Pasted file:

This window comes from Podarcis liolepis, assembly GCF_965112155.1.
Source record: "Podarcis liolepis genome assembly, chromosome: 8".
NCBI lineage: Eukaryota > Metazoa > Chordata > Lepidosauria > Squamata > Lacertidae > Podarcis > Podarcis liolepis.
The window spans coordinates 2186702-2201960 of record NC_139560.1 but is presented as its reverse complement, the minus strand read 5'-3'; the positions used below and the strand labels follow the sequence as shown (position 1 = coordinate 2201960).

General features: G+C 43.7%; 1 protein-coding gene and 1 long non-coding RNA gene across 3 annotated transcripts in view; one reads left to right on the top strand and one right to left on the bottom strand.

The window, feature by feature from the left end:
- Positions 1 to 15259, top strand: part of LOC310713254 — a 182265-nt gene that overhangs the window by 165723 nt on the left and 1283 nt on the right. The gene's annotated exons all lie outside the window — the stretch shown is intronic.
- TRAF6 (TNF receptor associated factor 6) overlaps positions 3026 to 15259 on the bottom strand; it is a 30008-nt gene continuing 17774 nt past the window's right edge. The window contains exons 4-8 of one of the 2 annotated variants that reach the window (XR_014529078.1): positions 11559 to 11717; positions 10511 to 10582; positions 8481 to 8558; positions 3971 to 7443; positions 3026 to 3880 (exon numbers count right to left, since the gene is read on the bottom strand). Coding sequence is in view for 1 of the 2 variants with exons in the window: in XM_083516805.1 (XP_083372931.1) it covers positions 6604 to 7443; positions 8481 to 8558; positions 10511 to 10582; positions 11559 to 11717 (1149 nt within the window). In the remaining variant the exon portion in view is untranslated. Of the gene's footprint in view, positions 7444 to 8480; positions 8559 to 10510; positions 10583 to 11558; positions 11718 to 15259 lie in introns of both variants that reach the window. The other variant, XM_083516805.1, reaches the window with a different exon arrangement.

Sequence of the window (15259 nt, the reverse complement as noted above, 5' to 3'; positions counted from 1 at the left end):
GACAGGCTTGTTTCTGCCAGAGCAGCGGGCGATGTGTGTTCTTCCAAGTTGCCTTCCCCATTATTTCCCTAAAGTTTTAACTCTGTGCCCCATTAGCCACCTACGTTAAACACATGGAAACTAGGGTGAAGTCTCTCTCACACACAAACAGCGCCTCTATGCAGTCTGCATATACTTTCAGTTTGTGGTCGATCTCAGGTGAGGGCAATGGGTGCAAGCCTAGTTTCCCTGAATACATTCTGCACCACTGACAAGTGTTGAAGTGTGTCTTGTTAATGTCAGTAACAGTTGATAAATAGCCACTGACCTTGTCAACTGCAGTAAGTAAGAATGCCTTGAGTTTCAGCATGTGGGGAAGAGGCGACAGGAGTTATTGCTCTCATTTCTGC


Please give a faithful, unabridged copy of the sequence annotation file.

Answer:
This window comes from Podarcis liolepis, assembly GCF_965112155.1.
Source record: "Podarcis liolepis genome assembly, chromosome: 8".
NCBI lineage: Eukaryota > Metazoa > Chordata > Lepidosauria > Squamata > Lacertidae > Podarcis > Podarcis liolepis.
The window spans coordinates 2186702-2201960 of record NC_139560.1 but is presented as its reverse complement, the minus strand read 5'-3'; the positions used below and the strand labels follow the sequence as shown (position 1 = coordinate 2201960).

General features: G+C 43.7%; 1 protein-coding gene and 1 long non-coding RNA gene across 3 annotated transcripts in view; one reads left to right on the top strand and one right to left on the bottom strand.

The window, feature by feature from the left end:
- Positions 1 to 15259, top strand: part of LOC310713254 — a 182265-nt gene that overhangs the window by 165723 nt on the left and 1283 nt on the right. The gene's annotated exons all lie outside the window — the stretch shown is intronic.
- TRAF6 (TNF receptor associated factor 6) overlaps positions 3026 to 15259 on the bottom strand; it is a 30008-nt gene continuing 17774 nt past the window's right edge. The window contains exons 4-8 of one of the 2 annotated variants that reach the window (XR_014529078.1): positions 11559 to 11717; positions 10511 to 10582; positions 8481 to 8558; positions 3971 to 7443; positions 3026 to 3880 (exon numbers count right to left, since the gene is read on the bottom strand). Coding sequence is in view for 1 of the 2 variants with exons in the window: in XM_083516805.1 (XP_083372931.1) it covers positions 6604 to 7443; positions 8481 to 8558; positions 10511 to 10582; positions 11559 to 11717 (1149 nt within the window). In the remaining variant the exon portion in view is untranslated. Of the gene's footprint in view, positions 7444 to 8480; positions 8559 to 10510; positions 10583 to 11558; positions 11718 to 15259 lie in introns of both variants that reach the window. The other variant, XM_083516805.1, reaches the window with a different exon arrangement.

Sequence of the window (15259 nt, the reverse complement as noted above, 5' to 3'; positions counted from 1 at the left end):
GACAGGCTTGTTTCTGCCAGAGCAGCGGGCGATGTGTGTTCTTCCAAGTTGCCTTCCCCATTATTTCCCTAAAGTTTTAACTCTGTGCCCCATTAGCCACCTACGTTAAACACATGGAAACTAGGGTGAAGTCTCTCTCACACACAAACAGCGCCTCTATGCAGTCTGCATATACTTTCAGTTTGTGGTCGATCTCAGGTGAGGGCAATGGGTGCAAGCCTAGTTTCCCTGAATACATTCTGCACCACTGACAAGTGTTGAAGTGTGTCTTGTTAATGTCAGTAACAGTTGATAAATAGCCACTGACCTTGTCAACTGCAGTAAGTAAGAATGCCTTGAGTTTCAGCATGTGGGGAAGAGGCGACAGGAGTTATTGCTCTCATTTCTGC